15. The factory which has a total work force of about 900 , is a major and important contributor to the global pharmaceutical industry related to preparation of  certain psychedelic  medicine. 

16. In the recent past, the total  opium export from the  Ghazipur factory to the USA and Europe was around 360 tons  and at one time it was around 600 tons.

17. Though the cultivation of Opium poppy (Papaver Somnigerum) has come down drastically in   Uttar Pradesh but it still cultivated  by farmers of Rajasthan  (Kota and Bhilwara) and Madhya Pradesh

18. The Ghazipur factory produced three  kinds of Opium : The Provision Opium, the Excise Opium and Medical Opium. Now, they make one more kind, based on its  purity value. 

19. With its 12% morphine content The Indian licit Opium is considered as the purest form of Opium in the world  with 12% morphine content. Obviously, it has  huge demand in overseas  countries.

20. With cheaper extraction methods Australia and Turkey are flooding the legal opium market with cheap opium. 

21. The problem of junkie monkeys has not yet been properly addressed. Junkie monkeys have been here for generations and are part and parcel of the factory. They savour poppy stuff kept for drying in the yard.  According to the factory manager  'The addiction is passed on from parent to child and they can't leave the area because they need the opium.' The elderly monkeys are too lethargic to look for food because they are often found sedated and emaciated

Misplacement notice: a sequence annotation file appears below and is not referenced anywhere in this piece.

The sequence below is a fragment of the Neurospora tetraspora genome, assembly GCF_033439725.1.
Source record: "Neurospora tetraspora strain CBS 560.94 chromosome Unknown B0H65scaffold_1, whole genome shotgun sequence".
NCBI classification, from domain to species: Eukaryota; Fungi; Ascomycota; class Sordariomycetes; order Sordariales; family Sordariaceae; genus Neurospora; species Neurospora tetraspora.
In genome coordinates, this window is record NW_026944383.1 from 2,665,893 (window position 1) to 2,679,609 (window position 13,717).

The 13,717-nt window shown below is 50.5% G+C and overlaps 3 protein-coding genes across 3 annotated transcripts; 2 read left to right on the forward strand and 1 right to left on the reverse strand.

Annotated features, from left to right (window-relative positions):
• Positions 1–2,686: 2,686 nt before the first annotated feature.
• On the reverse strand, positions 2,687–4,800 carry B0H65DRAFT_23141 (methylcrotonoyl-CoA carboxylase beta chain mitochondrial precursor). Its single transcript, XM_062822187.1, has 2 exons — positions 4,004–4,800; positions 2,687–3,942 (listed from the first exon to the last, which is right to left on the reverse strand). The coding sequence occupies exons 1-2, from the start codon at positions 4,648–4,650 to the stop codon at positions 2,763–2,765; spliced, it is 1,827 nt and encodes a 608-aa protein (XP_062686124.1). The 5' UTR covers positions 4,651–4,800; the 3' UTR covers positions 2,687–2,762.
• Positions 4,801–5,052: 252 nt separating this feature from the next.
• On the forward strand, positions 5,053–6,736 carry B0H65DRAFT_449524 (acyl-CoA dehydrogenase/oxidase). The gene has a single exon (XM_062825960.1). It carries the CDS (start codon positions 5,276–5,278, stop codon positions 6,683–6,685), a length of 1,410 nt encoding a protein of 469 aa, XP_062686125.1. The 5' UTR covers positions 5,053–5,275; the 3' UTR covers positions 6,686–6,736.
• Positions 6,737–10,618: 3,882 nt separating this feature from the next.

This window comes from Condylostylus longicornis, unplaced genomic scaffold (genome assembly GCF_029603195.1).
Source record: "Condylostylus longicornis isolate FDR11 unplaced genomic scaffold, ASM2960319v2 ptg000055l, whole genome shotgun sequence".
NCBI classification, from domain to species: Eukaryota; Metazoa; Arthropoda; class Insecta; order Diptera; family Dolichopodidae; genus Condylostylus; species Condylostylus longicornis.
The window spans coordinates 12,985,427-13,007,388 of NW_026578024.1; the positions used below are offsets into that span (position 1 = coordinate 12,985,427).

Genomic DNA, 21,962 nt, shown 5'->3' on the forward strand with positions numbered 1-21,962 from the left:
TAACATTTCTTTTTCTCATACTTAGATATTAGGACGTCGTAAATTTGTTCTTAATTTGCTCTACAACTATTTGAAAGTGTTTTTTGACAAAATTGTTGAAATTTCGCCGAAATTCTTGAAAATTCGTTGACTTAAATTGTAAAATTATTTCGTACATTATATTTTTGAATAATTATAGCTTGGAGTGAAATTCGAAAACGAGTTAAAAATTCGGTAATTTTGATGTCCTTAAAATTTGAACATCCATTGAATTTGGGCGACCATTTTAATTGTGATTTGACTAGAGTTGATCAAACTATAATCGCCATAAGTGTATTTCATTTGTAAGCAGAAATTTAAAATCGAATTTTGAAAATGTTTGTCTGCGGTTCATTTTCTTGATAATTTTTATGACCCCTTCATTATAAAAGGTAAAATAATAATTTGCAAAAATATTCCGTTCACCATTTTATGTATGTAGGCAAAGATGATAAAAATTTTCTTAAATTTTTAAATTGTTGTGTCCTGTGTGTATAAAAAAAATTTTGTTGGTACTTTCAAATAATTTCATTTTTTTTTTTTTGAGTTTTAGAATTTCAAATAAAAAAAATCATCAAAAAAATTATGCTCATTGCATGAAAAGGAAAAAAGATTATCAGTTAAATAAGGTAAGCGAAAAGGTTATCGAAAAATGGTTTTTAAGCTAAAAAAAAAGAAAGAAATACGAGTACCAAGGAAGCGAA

22. In the recent past the country's biggest and oldest opium factory was shut down for over a month for failing to comply with effluent discharge standards  and directions to install an online effluent and emission monitoring system. Though it is temporary, for the first time, the machines stopped working in this factory. 

23. The Neemuch factory, yet another British legacy of opium production,  at Neemuch in Madhya Pradesh set up in 1933, is a modern one but the Ghazipur factory still is the biggest and largest not only in Asia but also in the world. The Nimach, also known as Neemuch opium factory is known to have the largest opium receptacle in the world, resembling a large backyard swimming pool. It holds 450 tons of opium.


(It may be of interest to you to read "Sea of Poppies" by celebrated novelist Amitav Ghosh. In this fiction  he deals with the British opium trade in India and Ghosh's story is based on his research of the Ghazipur factory).

https://timesofindia.indiatimes.com/city/varanasi/countrys-biggest-oldest-opium-factory-shut-in-varanasi/articleshow/58508352.cms

 http://www.bihartimes.in/articles/amarnath/opium.html
 https://en.wikipedia.org/wiki/Ghazipur